Biostatistics or Quantitative Research Methods
This course will provide students with a theoretical and applied approach to the science of environmental toxicology. The first part of the lecture series will focus on basic principles of ecotoxicology, such as i) uptake, bioaccumulation and elimination of contaminants, ii) different testing methods, and iii) responses that can be observed in organisms. In the second part of the course we will focus on existing and emerging areas of ecotoxicology (pesticides, POP’s, pharmaceuticals), including in-depth case studies.
As part of the course there will be several hands-on labs planned. During these labs students will apply the tools and procedures discussed in class to further understand toxicant fate and effects in ecosystems. In addition, there will be a risk assessment assignment, in which field (e.g., community level environmental “effects” monitoring) and laboratory (e.g., LC50 tests) methods for understanding contaminant fates and effects will be examined.
Students can define and discus important principles in ecotoxicology, such as i) uptake, bioaccumulation and elimination of contaminants, ii) different testing methods, and iii) responses that can be observed in organisms.
Students can list and discuss existing and emerging areas of ecotoxicology (pesticides, POP’s, pharmaceuticals), including in-depth case studies.
Students can design a study and defend their chosen approach;
Students are able to analyze and criticize (both by positive and constructive feedback) the study design used within the scientific literature or by their peers;
Students are able to analyze the results of their study using the scientific skills discussed above;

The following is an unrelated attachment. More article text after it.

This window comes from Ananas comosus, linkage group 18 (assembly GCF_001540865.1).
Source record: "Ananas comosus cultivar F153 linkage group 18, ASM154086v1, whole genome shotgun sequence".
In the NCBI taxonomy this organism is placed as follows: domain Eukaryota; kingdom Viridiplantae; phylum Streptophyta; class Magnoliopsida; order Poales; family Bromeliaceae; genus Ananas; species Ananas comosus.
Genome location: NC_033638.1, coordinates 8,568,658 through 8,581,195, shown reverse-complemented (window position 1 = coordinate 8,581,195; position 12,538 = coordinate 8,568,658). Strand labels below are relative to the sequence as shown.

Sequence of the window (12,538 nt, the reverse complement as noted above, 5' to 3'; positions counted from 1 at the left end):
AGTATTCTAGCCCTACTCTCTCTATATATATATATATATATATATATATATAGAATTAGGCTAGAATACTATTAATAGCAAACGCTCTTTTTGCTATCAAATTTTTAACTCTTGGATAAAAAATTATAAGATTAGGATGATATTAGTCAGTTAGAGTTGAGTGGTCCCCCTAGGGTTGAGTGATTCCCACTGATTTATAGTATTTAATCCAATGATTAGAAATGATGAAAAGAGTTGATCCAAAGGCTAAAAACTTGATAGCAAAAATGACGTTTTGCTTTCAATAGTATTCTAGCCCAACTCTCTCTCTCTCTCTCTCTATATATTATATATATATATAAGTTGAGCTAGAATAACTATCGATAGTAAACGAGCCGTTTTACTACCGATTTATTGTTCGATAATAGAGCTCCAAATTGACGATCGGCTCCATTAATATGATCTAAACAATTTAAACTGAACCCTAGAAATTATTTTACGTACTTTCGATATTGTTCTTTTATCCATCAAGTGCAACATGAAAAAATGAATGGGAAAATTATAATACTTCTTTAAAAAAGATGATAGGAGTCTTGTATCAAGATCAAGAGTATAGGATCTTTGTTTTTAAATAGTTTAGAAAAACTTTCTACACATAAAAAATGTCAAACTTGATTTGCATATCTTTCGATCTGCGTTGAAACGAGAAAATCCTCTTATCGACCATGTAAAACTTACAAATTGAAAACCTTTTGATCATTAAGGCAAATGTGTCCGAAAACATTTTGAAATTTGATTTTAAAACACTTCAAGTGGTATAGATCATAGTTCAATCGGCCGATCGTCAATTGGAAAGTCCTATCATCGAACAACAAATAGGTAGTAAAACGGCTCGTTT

Students can write a report in a scientific format, which includes an abstract, introduction, methods section, results section and discussion section;
Once available, timetables will be published here.
Mode of instruction
The main mode of instruction will center around lectures and labs. In addition, students are required to complete individual and group assignments. To facilitate completion of these assignments, there will be some time set aside during lectures to discuss and work on assignments (the remainder of the work is conducted outside class hours).
MAKE SURE TO BRING A NOTEBOOK AND A PEN TO CLASS!
Attendance is compulsory for students.
Assessment will occur through two exams, one individual assignment (lab report), and a group assignment (review on a topic). In addition, participation in class will determine part of the final grade.
Individual Assignment: 30%
Group Assignment: 30%
Course Participation: 10%
Final Exam: 30%
Exam: The exam will consist of a combination of multiple choice, short-answer and essay questions.
Individual assignments: You will conduct a risk analyses, and write a summary report on your findings.
Group report and presentation: This group project consists of a lab component in which data is collected, a data-analysis, a written report, and a group presentation/discussion in class.
Course participation: You will be assessed throughout the block on your class participation.
There will be a Blackboard site available for this course. Students will be enrolled at least one week before the start of classes.
This course is open to LUC students and LUC exchange students. Registration is coordinated by the Curriculum Coordinator. Interested non-LUC students should contact firstname.lastname@example.org.
Dr. Thijs Bosker, email@example.com